Tuesday, October 16, 2018

Health of fathers influences the well-being of their progeny.

Watkins et al. show in mice that a low protein diet during the period of spermatogenesis leads to offspring with disturbed metabolic health:

Parental health and diet at the time of conception determine the development and life-long disease risk of their offspring. While the association between poor maternal diet and offspring health is well established, the underlying mechanisms linking paternal diet with offspring health are poorly defined. Possible programming pathways include changes in testicular and sperm epigenetic regulation and status, seminal plasma composition, and maternal reproductive tract responses regulating early embryo development. In this study, we demonstrate that paternal low-protein diet induces sperm-DNA hypomethylation in conjunction with blunted female reproductive tract embryotrophic, immunological, and vascular remodeling responses. Furthermore, we identify sperm- and seminal plasma-specific programming effects of paternal diet with elevated offspring adiposity, metabolic dysfunction, and altered gut microbiota.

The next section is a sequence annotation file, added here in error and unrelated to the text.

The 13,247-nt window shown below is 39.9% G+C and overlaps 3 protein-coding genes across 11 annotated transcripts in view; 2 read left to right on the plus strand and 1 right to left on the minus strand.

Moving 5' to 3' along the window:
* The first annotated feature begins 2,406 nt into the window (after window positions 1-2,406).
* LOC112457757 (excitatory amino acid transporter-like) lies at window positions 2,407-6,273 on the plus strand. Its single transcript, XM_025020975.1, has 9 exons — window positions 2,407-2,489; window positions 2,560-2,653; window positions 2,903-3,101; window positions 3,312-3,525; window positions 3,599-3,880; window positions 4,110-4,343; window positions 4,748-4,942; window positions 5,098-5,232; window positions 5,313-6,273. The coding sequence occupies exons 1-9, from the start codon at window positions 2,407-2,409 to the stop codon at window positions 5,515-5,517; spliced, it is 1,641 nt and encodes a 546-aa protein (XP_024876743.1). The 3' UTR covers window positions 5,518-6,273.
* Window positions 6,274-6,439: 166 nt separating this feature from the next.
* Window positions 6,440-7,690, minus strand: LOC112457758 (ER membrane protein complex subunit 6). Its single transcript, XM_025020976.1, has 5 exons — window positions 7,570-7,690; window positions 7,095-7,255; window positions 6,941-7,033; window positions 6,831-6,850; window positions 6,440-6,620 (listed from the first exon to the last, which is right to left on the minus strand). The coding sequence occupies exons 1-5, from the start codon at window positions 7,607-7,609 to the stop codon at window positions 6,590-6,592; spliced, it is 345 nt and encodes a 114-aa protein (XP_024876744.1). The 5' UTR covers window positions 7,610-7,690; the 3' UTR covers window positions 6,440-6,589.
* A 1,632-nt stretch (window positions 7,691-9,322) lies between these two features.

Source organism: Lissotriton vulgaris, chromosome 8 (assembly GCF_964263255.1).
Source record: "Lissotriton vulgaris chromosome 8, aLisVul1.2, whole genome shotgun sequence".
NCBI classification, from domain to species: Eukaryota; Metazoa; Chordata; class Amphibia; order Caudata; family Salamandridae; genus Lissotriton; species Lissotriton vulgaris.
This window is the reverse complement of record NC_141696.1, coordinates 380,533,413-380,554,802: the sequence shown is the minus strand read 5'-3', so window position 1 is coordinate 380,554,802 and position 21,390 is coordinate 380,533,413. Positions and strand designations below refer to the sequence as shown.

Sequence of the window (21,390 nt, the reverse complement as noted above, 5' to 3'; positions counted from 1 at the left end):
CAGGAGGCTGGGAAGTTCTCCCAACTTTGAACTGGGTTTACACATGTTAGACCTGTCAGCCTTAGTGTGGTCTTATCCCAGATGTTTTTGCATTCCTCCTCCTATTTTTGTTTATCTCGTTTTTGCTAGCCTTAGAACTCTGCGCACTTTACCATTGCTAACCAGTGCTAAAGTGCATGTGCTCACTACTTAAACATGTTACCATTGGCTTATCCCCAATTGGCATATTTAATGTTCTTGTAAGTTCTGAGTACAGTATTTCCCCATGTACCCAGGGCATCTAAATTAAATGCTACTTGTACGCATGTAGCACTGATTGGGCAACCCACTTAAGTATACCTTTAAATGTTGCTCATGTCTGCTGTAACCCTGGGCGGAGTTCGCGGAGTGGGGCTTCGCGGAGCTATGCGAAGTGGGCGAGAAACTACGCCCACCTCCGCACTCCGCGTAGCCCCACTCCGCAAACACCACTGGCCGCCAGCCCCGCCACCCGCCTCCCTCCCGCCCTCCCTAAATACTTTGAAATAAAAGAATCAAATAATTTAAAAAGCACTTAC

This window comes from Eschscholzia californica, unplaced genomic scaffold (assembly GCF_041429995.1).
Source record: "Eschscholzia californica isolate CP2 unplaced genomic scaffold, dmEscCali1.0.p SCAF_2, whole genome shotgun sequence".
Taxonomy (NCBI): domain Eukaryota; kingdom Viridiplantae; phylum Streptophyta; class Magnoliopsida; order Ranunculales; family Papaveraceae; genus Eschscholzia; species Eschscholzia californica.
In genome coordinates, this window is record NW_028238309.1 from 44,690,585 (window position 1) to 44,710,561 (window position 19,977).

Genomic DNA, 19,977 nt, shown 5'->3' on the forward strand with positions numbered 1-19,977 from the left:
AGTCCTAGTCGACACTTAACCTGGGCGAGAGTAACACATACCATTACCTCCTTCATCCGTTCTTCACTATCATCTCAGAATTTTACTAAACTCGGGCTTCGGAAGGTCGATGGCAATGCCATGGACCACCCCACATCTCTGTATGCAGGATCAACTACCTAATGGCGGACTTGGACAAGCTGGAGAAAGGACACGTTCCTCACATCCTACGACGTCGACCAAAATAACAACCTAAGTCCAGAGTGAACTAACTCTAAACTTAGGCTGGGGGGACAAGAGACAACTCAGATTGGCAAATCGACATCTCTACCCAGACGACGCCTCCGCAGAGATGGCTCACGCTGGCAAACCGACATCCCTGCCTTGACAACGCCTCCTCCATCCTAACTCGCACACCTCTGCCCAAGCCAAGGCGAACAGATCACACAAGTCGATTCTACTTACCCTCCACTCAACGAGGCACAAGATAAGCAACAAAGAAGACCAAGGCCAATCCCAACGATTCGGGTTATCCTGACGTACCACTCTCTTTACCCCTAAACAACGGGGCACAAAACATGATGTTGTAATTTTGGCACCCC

The association between poor paternal diet, perturbed embryonic development, and adult offspring ill health represents a new focus for the Developmental Origins of Health and Disease hypothesis. However, our understanding of the underlying mechanisms remains ill-defined. We have developed a mouse paternal low-protein diet (LPD) model to determine its impact on semen quality, maternal uterine physiology, and adult offspring health. We observed that sperm from LPD-fed male mice displayed global hypomethylation associated with reduced testicular expression of DNA methylation and folate-cycle regulators compared with normal protein diet (NPD) fed males. Furthermore, females mated with LPD males display blunted preimplantation uterine immunological, cell signaling, and vascular remodeling responses compared to controls. These data indicate paternal diet impacts on offspring health through both sperm genomic (epigenetic) and seminal plasma (maternal uterine environment) mechanisms. Extending our model, we defined sperm- and seminal plasma-specific effects on offspring health by combining artificial insemination with vasectomized male mating of dietary-manipulated males. All offspring derived from LPD sperm and/or seminal plasma became heavier with increased adiposity, glucose intolerance, perturbed hepatic gene expression symptomatic of nonalcoholic fatty liver disease, and altered gut bacterial profiles. These data provide insight into programming mechanisms linking poor paternal diet with semen quality and offspring health.

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